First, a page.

Gerard Lemos, a former visiting professor in China from the United Kingdom, paints a disturbing picture of the failure of China’s extraordinary economic growth to benefit hundreds of millions of Chinese citizens. After conducting a remarkable survey in China, Lemos links the economic problems and fears of ordinary Chinese to the policies of China’s authoritarian leadership, both local and national. Although most of Lemos’s research occurs in Chongqing, where the recently deposed Politburo member Bo Xilai was party secretary, the problems he describes exist throughout China.
In The End of the Chinese Dream: Why Chinese People Fear the Future, Lemos concludes that “the People’s Republic of China is now run by the wealthy for the benefit of the wealthy.” Hundreds of millions of ordinary Chinese are the losers. They are “deeply insecure about themselves and their future” he writes, just when the rest of the world has become “star-struck by the apparent prospect of China’s imminent glory.”
The author, a social policy expert, was a professor at Chongqing Technical University from 2006 to 2010. He was interested in whether policies to support people through the transformation to a market economy were working. After conducting a survey of more than 2,500 Chinese citizens in Chongqing and Beijing, he concluded they were not. On paper, he asked four questions: Who are you? What event changed your life? What is your biggest worry? What do you wish for? He designed the survey in a creative, innocuous way in order to get the necessary permission from officials.
Those surveyed worried about finding jobs, keeping their jobs, getting sick, affording medical treatment, paying for their children’s education and having enough to live on in their old age. These modest ambitions, Lemos writes, “are the true Chinese dream,” but for millions “that short-lived dream has died.”
Still, China has succeeded in drastically reducing poverty, from about 85 percent in 1985 to 16 percent in 2005. But hundreds of millions still cannot find enough money to pay for the services that the government provided until about 1980.
Lemos quotes many of those he surveyed. A 42-year-old man from Chongqing, for example, wrote: “[My greatest worry is] I couldn’t find a job and couldn’t afford to go to hospital and I’m also worrying about my child’s education fee. [I wish] to find a job to support my child’s education and to have health insurance.”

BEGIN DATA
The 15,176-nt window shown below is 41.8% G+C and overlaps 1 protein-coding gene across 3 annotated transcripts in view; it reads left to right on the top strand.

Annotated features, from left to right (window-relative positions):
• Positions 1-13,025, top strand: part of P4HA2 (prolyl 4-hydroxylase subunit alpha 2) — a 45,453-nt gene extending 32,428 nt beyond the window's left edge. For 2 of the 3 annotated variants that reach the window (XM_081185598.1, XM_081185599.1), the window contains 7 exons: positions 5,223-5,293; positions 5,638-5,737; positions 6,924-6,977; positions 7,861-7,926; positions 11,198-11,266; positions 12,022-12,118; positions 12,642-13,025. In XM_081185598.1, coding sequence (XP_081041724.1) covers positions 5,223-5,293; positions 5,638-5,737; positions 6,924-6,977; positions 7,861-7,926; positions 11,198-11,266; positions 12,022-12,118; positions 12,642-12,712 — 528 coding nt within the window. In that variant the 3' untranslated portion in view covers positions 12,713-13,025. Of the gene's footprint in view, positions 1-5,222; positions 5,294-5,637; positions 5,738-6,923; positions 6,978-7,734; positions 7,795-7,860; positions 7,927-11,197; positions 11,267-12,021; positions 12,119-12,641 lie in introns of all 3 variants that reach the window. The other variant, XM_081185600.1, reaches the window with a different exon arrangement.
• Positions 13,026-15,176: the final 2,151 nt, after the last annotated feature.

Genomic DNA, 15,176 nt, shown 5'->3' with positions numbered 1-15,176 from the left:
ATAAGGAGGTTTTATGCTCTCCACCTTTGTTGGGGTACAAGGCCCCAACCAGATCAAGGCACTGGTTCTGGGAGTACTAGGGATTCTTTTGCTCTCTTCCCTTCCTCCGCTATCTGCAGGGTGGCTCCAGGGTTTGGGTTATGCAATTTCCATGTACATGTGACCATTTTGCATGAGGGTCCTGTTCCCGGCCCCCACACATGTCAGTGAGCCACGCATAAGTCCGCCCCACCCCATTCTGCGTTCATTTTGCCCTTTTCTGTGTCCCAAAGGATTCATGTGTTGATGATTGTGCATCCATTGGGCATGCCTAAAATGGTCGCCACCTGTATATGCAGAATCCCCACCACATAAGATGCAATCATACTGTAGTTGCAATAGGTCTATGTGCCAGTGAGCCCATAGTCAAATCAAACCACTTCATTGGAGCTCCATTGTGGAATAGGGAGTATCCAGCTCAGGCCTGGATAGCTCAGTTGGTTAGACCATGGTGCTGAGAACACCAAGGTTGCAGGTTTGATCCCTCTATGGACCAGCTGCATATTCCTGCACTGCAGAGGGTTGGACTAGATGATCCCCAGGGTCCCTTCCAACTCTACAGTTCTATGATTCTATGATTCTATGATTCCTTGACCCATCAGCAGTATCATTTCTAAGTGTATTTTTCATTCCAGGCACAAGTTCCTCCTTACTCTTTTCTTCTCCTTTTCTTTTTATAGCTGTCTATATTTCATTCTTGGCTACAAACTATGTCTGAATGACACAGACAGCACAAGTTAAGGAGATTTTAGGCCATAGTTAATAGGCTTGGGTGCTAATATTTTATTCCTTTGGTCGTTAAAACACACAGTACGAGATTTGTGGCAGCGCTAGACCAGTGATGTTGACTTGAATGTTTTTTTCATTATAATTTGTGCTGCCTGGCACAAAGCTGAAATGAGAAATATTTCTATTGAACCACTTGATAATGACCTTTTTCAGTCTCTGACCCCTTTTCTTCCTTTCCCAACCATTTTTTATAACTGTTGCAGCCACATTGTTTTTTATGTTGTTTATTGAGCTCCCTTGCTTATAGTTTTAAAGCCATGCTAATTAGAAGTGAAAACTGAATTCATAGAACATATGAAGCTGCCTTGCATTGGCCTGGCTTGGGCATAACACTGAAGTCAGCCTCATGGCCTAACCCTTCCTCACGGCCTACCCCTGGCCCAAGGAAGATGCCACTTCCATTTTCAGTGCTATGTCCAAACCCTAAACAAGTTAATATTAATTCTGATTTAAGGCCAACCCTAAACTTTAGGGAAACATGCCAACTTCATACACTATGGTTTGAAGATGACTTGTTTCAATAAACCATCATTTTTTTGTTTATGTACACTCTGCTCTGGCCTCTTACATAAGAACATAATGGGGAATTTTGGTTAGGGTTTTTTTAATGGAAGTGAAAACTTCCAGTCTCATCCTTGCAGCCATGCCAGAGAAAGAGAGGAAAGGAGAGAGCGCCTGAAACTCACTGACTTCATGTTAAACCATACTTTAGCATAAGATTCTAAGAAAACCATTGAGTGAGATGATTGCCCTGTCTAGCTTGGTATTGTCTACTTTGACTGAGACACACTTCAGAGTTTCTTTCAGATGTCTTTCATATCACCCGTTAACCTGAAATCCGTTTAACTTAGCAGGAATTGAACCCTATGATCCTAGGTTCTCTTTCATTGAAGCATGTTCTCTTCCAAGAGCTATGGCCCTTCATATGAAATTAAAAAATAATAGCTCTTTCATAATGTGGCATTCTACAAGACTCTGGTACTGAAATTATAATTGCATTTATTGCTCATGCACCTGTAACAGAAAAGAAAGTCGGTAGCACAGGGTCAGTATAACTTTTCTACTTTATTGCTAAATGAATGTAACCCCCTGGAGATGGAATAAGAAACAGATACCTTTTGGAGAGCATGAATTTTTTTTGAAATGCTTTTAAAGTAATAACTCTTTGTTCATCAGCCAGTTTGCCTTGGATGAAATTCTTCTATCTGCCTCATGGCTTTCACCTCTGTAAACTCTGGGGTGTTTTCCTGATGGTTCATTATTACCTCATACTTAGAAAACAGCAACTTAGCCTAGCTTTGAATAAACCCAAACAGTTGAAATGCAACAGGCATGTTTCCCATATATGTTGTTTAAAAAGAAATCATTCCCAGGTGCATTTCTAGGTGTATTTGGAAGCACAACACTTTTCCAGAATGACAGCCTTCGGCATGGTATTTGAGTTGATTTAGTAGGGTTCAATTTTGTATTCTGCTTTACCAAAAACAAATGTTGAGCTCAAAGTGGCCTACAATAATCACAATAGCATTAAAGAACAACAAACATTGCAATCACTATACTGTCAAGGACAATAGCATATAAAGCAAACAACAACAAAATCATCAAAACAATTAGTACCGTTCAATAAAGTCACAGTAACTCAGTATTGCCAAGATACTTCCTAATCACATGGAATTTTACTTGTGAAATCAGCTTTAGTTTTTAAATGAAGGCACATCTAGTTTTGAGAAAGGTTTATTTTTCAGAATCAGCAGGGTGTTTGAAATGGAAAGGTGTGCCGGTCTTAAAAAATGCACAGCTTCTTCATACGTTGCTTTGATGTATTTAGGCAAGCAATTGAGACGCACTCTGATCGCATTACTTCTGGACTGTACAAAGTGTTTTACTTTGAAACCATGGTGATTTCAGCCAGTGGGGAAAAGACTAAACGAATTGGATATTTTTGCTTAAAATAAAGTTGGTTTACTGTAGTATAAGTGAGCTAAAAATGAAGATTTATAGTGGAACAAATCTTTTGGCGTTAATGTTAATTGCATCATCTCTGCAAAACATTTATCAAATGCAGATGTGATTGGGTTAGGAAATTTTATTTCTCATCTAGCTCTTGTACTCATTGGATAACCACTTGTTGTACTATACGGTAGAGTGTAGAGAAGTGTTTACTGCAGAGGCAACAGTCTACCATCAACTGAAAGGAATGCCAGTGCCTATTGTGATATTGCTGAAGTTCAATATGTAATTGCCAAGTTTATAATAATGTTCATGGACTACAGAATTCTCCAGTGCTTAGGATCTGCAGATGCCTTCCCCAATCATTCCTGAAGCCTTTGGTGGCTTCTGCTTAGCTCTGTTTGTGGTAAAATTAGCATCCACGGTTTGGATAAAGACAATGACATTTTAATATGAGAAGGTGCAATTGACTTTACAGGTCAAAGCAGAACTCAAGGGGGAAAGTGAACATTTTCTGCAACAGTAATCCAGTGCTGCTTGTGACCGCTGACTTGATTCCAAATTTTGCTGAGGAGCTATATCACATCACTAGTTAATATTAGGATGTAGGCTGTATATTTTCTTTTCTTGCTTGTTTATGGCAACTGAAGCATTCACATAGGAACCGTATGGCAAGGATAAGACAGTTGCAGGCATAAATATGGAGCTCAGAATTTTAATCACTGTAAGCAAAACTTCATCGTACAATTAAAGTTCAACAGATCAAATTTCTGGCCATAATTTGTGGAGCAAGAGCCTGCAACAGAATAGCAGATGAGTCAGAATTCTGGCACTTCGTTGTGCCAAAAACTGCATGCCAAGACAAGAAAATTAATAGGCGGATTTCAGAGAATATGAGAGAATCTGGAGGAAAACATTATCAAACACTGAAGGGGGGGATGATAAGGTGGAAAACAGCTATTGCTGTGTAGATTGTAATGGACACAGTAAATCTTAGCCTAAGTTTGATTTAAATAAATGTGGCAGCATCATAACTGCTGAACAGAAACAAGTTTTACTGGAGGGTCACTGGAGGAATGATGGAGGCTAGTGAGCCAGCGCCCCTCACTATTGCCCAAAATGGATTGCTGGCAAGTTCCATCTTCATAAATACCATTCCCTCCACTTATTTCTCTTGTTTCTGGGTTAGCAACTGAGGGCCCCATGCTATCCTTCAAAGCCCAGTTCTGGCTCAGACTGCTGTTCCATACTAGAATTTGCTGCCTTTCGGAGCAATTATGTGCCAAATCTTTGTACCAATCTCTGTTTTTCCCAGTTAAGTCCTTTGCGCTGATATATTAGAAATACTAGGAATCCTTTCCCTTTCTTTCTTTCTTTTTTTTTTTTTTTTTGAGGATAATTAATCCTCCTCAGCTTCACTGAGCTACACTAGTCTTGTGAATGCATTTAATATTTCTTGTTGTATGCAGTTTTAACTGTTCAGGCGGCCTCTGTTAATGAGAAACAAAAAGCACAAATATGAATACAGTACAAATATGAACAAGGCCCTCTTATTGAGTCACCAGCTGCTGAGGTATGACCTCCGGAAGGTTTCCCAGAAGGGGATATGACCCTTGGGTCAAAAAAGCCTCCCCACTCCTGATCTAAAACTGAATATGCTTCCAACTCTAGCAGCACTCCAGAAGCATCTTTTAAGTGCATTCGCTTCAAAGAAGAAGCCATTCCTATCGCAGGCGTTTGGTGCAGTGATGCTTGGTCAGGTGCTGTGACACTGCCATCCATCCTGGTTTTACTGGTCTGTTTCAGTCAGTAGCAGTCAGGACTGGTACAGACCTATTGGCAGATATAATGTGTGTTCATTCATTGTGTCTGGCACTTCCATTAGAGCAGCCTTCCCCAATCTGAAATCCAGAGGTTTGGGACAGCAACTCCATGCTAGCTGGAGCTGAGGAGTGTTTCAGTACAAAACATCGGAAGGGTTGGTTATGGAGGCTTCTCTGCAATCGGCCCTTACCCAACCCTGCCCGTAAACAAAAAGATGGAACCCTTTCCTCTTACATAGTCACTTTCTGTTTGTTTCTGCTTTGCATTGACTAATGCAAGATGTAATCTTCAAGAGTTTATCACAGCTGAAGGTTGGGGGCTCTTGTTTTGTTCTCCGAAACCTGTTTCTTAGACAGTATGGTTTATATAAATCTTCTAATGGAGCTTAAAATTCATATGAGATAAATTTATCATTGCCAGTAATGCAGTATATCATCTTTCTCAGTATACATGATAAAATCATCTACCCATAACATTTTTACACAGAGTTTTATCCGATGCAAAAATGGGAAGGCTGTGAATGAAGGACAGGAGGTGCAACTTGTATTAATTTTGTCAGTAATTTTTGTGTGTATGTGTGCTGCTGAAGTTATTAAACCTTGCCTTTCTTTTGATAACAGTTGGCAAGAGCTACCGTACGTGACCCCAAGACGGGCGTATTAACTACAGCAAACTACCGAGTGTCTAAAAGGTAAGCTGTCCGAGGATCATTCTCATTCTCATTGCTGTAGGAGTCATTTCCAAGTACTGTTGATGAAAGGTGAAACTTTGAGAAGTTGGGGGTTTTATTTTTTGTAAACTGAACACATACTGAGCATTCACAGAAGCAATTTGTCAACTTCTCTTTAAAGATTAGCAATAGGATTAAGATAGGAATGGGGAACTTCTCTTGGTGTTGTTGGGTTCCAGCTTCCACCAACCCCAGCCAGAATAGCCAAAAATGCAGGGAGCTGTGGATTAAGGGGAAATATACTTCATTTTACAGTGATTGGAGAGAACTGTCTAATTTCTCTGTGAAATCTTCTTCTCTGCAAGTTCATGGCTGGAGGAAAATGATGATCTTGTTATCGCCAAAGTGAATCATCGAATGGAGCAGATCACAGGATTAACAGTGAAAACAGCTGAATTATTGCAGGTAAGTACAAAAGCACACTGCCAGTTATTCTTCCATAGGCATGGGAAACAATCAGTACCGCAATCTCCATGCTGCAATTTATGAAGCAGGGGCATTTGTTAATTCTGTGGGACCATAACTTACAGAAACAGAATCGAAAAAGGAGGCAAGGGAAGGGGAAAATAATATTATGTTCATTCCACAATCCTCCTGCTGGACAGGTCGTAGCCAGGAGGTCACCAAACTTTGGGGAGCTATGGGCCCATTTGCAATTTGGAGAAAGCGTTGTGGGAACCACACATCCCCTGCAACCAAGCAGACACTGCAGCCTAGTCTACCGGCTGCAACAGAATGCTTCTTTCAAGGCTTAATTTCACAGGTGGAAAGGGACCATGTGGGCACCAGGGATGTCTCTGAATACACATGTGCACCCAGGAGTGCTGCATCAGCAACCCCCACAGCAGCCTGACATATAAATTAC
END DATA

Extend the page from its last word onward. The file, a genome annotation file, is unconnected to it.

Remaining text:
Such concerns are strikingly similar to those of Americans. But the “safety nets” that exist in the West—unemployment insurance, pensions, workers’ compensation—are extremely stingy in China, mere tokens. Free health care no longer exists for most Chinese citizens.
During the 1990s, I and other foreign correspondents in China wrote about the lack of safety nets. But our stories were anecdotal, not based on surveys. Now, 20 years later, hundreds of millions of Chinese still have reason to be anxious. I saw the lack of safety nets again a few years ago when I interviewed factory workers in China who had developed fatal illnesses or suffered limb amputations because of factory work. Although China has worker protection laws, they were not enforced. Workers were not warned that the chemicals they used or metals they breathed could kill them. Those who developed fatal silicosis or cadmium poisoning were given paltry amounts of money as compensation.
The Chinese government, Lemos argues, should attempt to create a national safety net. It should also provide social services.
Instead, Chinese must provide their own safety nets. One of Lemos’s more interesting insights is that the large amount of income saved by Chinese is not only the result of Chinese habits and culture, as is sometimes argued. The savings are essential in the attempt to provide health care, education and stability during old age or joblessness.
In China, much of the money lent by banks for real estate and construction comes from ordinary deposits by ordinary Chinese citizens. “So there is no incentive for the Communist party to change the model and provide social services,” Lemos writes.
Lemos does not mention the estimated billions of dollars that the Chinese government has invested overseas during the last decade, especially throughout Africa. The investments have been for mining and the acquisition of rights to the world’s rare earth elements; meanwhile Chinese citizens worry about joblessness or paying for basic health care, education and retirement. In some ways the portrait Lemos paints of China has striking similarities to the current snapshot of the United States, where trillions of dollars have been spent overseas—for fighting wars—while citizens grapple with the lack of medical insurance and joblessness, which is at least partially caused by millions of our jobs going to China.
Lemos argues that democracy is not necessary for the Chinese government to provide its citizens with a better quality of life. Yet it is hard to imagine, from Lemos’s portrait of the one-party government, that there will be significant improvements for ordinary citizens any time soon.
Where, then, is hope for the ordinary Chinese citizen? Lemos believes that there may be a national uprising in China. “It has happened unexpectedly in so many countries, why should China’s citizens be different?” They are different, I would argue, because of China’s police state, which includes cameras in cities (and some homes) and an extensive network of Internet surveillance, cellphone surveillance and an army of plain clothes citizens paid to spy on fellow citizens and foreigners. This year’s budget for the domestic security apparatus was $111 billion, $5 billion more than the budget for the military. If China spent less money on surveillance, it might have more money for safety nets for its citizens. And then it might need less surveillance. Lemos does not make this particular argument, but it seems perhaps another piece of the picture.